Strictly Clinical

Adding an I to SBAR: A new twist on communicating patient emergencies

patient safety

In the 2000 report To Err is Human: Building a Safer Health System, the Institute of Medicine challenged the healthcare system to focus on improving patient safety, citing communication failure as one type of error that can lead to medical injury. Literature on the importance of improving communication has surged, and such organizations as The Joint Commission have advocated more effective communication in hospital settings to increase patient safety and quality of care. The Situation, Background, Assessment, Recommendation (SBAR) technique is a standardized, structured, concise, and organized method to communicate shared expectations between senders and receivers of information. (See Breaking down SBAR below.)

Breaking down SBAR

  • Situation: brief description of what’s currently happening. Be clear and succinct, and limit your information to what’s pertinent to the situation at hand.
  • Background: brief overview of history applicable to the situation, describing what happened that got the patient to this point
  • Assessment: summary of the facts, based on your best judgment of what you think the problem is
  • Recommendation (sometimes called “Request”): describes actions or interventions you believe are needed to resolve the situation.

Many healthcare organizations have adopted SBAR for quality-improvement projects, nursing shift reports, communication templates, and worksheets for physicians and nurses. One study showed SBAR decreased unexpected deaths from serious adverse events.

In recent publications, some authors have added an “I,” creating ISBAR, to emphasize the importance of introduction or identification. In this initial step, you introduce yourself or the patient, depending on the situation. This step may be especially important when communicating by phone.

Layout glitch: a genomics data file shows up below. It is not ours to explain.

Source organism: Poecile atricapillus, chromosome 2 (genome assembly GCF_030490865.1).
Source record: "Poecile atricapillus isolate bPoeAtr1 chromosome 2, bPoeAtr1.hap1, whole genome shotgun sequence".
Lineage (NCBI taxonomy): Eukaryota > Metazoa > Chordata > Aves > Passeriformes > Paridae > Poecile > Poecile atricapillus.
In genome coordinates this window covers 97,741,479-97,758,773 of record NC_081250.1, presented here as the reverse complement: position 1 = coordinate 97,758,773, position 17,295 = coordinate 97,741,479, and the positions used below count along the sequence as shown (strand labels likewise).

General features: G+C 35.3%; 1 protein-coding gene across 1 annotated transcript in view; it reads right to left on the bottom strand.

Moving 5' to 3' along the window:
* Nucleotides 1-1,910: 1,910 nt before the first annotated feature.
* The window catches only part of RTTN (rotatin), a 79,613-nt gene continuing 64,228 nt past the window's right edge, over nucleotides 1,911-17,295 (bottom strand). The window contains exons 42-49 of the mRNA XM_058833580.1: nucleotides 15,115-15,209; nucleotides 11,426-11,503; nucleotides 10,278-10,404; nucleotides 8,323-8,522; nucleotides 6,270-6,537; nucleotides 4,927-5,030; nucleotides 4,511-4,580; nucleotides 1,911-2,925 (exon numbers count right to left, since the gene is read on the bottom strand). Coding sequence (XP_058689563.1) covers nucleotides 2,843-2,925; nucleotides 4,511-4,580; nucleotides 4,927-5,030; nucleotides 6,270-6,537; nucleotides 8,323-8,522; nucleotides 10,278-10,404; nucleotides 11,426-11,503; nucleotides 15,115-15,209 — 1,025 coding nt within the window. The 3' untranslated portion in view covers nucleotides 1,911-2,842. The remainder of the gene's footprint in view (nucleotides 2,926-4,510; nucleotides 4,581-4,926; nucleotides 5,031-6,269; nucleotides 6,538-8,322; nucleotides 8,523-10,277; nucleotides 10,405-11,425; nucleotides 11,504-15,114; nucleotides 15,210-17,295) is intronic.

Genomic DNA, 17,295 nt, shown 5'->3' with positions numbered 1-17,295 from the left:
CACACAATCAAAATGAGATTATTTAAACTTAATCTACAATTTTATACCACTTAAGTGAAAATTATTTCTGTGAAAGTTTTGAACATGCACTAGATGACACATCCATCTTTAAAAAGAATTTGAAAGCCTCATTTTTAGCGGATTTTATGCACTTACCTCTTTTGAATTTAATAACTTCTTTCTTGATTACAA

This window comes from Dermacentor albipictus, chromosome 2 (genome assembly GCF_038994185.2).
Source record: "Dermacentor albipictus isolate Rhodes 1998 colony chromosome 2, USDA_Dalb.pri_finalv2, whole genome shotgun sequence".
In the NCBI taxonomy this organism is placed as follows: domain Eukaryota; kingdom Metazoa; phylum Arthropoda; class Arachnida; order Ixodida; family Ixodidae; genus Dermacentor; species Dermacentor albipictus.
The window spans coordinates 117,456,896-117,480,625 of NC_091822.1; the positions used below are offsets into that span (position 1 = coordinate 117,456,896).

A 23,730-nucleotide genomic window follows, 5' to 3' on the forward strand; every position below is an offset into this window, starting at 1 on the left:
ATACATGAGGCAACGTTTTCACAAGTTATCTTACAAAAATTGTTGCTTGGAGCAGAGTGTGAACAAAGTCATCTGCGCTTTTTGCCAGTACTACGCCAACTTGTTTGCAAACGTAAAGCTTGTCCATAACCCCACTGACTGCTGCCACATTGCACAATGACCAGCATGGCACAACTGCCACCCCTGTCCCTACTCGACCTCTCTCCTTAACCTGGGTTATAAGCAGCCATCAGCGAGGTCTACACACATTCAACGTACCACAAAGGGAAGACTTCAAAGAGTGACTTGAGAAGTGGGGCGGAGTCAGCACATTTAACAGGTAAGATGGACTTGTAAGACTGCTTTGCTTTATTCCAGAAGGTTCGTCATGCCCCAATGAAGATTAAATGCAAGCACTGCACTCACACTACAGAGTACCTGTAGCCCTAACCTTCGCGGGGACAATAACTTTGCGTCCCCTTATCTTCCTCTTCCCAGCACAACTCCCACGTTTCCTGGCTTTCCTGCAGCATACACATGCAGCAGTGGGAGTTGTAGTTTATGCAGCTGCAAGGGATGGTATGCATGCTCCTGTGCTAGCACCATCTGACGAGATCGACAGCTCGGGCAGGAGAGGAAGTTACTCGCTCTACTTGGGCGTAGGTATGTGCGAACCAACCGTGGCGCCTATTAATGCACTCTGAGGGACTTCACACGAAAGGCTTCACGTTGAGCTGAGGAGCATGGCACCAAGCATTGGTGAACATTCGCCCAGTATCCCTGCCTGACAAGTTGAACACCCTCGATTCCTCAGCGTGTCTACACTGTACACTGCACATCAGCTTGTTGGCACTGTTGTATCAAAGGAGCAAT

This article describes the value of ISBAR in patient emergencies, demonstrating its use in a rapid-response activation for a patient with methemoglobinemia.

Understanding methemoglobinemia

Methemoglobinemia occurs when the level of methemoglobin (a hemoglobin form containing ferric iron instead of ferrous iron) in red blood cells exceeds 1%. The altered hemoglobin is unable to bind oxygen, which leads to reduced oxygen delivery to the tissues (tissue hypoxia). As a result, the patient suffers functional anemia, although hemoglobin levels may be normal. A medical emergency, methemoglobinemia can be fatal if methemoglobin accounts for more than 30% of hemoglobin.

Although occasionally genetic, methemoglobinemia usually is acquired from exposure to certain toxins (such as aniline dyes, nitrates, and nitrates) or medications. (See Acquired methemoglobinemia: Selected list of causes below.)


Acquired methemoglobinemia: Selected list of causes

Exposure to the agents below can lead to methemoglobinemia

  • antibiotics (including nitrofurans, p-aminosalicylic acid, and sulfonamides)
  • analgesics and antipyretics (including acetaminophen, acetanilide, celecoxib, and phenacetin)
  • analine and aniline dyes
  • antineoplastic agents (including cyclophosphamide, flutamide, ifosfamide, 3-aminopyridine-2-carboxaldehyde, and thiosemicarbazone)
  • benzene derivatives
  • clofazimine
  • chlorates
  • chloroquine
  • dapsone
  • herbicides and insecticides (including aluminum phosphide, dipyridylium, and indoxacarb)
  • local anesthetics (including benzocaine, lidocaine, prilocaine, and phenazopyridine)
  • menadione
  • metoclopramide
  • methylene blue
  • naphthoquinone
  • nitrites (such as amyl nitrate, ferryl nitrite, nitroglycerin, and nitric oxide)
  • primaquine
  • rasburicase
  • resorcinol

Signs and symptoms

Methemoglobinemia can lead to headache, fatigue, difficulty breathing, and lethargy. The patient’s blood may appear dark red, chocolate, or brownish-blue. With higher methemoglobin levels, respiratory depression, altered level of consciousness, shock, and seizures may occur. Cyanosis despite a normal partial pressure of arterial oxygen level confirms the diagnosis.

For patients who are symptomatic or have a methemoglobin level above 20%, the treatment of choice is prompt administration of methylene blue. Given I.V., it provides an artificial electron transporter to reduce methemoglobin to hemoglobin. The usual dose is 1 to 2 mg/kg given over several minutes. Typically, patients respond quickly. The dose may be repeated in 1 hour, although this rarely is necessary.

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